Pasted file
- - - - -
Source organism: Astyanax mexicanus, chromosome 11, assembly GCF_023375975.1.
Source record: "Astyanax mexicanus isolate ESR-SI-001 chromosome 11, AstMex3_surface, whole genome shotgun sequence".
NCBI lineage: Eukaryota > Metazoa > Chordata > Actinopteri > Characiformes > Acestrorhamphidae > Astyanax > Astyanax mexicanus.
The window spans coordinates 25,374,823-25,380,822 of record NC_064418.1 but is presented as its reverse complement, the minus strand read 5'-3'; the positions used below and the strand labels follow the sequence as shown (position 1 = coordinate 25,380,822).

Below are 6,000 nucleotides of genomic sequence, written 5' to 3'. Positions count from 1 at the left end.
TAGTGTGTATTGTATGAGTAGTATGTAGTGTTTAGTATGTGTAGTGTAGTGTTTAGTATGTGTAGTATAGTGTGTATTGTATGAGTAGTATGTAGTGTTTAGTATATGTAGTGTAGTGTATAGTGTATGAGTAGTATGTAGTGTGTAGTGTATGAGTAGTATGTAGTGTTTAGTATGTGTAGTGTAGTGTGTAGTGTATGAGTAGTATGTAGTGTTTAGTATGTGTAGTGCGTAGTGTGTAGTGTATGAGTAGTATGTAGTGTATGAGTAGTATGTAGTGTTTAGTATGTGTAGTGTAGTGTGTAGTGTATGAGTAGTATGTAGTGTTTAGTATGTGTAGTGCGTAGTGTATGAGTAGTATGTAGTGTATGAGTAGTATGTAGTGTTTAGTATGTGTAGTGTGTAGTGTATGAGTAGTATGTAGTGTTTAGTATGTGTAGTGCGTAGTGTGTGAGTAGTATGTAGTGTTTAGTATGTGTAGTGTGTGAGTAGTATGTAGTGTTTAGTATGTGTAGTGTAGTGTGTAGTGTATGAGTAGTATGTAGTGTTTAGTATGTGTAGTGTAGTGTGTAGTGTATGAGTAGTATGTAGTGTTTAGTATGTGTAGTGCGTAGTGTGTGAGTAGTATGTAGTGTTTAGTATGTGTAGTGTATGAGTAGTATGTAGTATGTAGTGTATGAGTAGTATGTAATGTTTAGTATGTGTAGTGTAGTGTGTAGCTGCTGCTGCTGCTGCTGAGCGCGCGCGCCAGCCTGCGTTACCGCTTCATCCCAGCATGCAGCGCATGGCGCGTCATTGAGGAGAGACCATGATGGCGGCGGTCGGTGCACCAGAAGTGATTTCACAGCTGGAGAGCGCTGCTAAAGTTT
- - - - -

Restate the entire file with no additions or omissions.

Source organism: Astyanax mexicanus, chromosome 11, assembly GCF_023375975.1.
Source record: "Astyanax mexicanus isolate ESR-SI-001 chromosome 11, AstMex3_surface, whole genome shotgun sequence".
NCBI lineage: Eukaryota > Metazoa > Chordata > Actinopteri > Characiformes > Acestrorhamphidae > Astyanax > Astyanax mexicanus.
The window spans coordinates 25,374,823-25,380,822 of record NC_064418.1 but is presented as its reverse complement, the minus strand read 5'-3'; the positions used below and the strand labels follow the sequence as shown (position 1 = coordinate 25,380,822).

Below are 6,000 nucleotides of genomic sequence, written 5' to 3'. Positions count from 1 at the left end.
TAGTGTGTATTGTATGAGTAGTATGTAGTGTTTAGTATGTGTAGTGTAGTGTTTAGTATGTGTAGTATAGTGTGTATTGTATGAGTAGTATGTAGTGTTTAGTATATGTAGTGTAGTGTATAGTGTATGAGTAGTATGTAGTGTGTAGTGTATGAGTAGTATGTAGTGTTTAGTATGTGTAGTGTAGTGTGTAGTGTATGAGTAGTATGTAGTGTTTAGTATGTGTAGTGCGTAGTGTGTAGTGTATGAGTAGTATGTAGTGTATGAGTAGTATGTAGTGTTTAGTATGTGTAGTGTAGTGTGTAGTGTATGAGTAGTATGTAGTGTTTAGTATGTGTAGTGCGTAGTGTATGAGTAGTATGTAGTGTATGAGTAGTATGTAGTGTTTAGTATGTGTAGTGTGTAGTGTATGAGTAGTATGTAGTGTTTAGTATGTGTAGTGCGTAGTGTGTGAGTAGTATGTAGTGTTTAGTATGTGTAGTGTGTGAGTAGTATGTAGTGTTTAGTATGTGTAGTGTAGTGTGTAGTGTATGAGTAGTATGTAGTGTTTAGTATGTGTAGTGTAGTGTGTAGTGTATGAGTAGTATGTAGTGTTTAGTATGTGTAGTGCGTAGTGTGTGAGTAGTATGTAGTGTTTAGTATGTGTAGTGTATGAGTAGTATGTAGTATGTAGTGTATGAGTAGTATGTAATGTTTAGTATGTGTAGTGTAGTGTGTAGCTGCTGCTGCTGCTGCTGAGCGCGCGCGCCAGCCTGCGTTACCGCTTCATCCCAGCATGCAGCGCATGGCGCGTCATTGAGGAGAGACCATGATGGCGGCGGTCGGTGCACCAGAAGTGATTTCACAGCTGGAGAGCGCTGCTAAAGTTT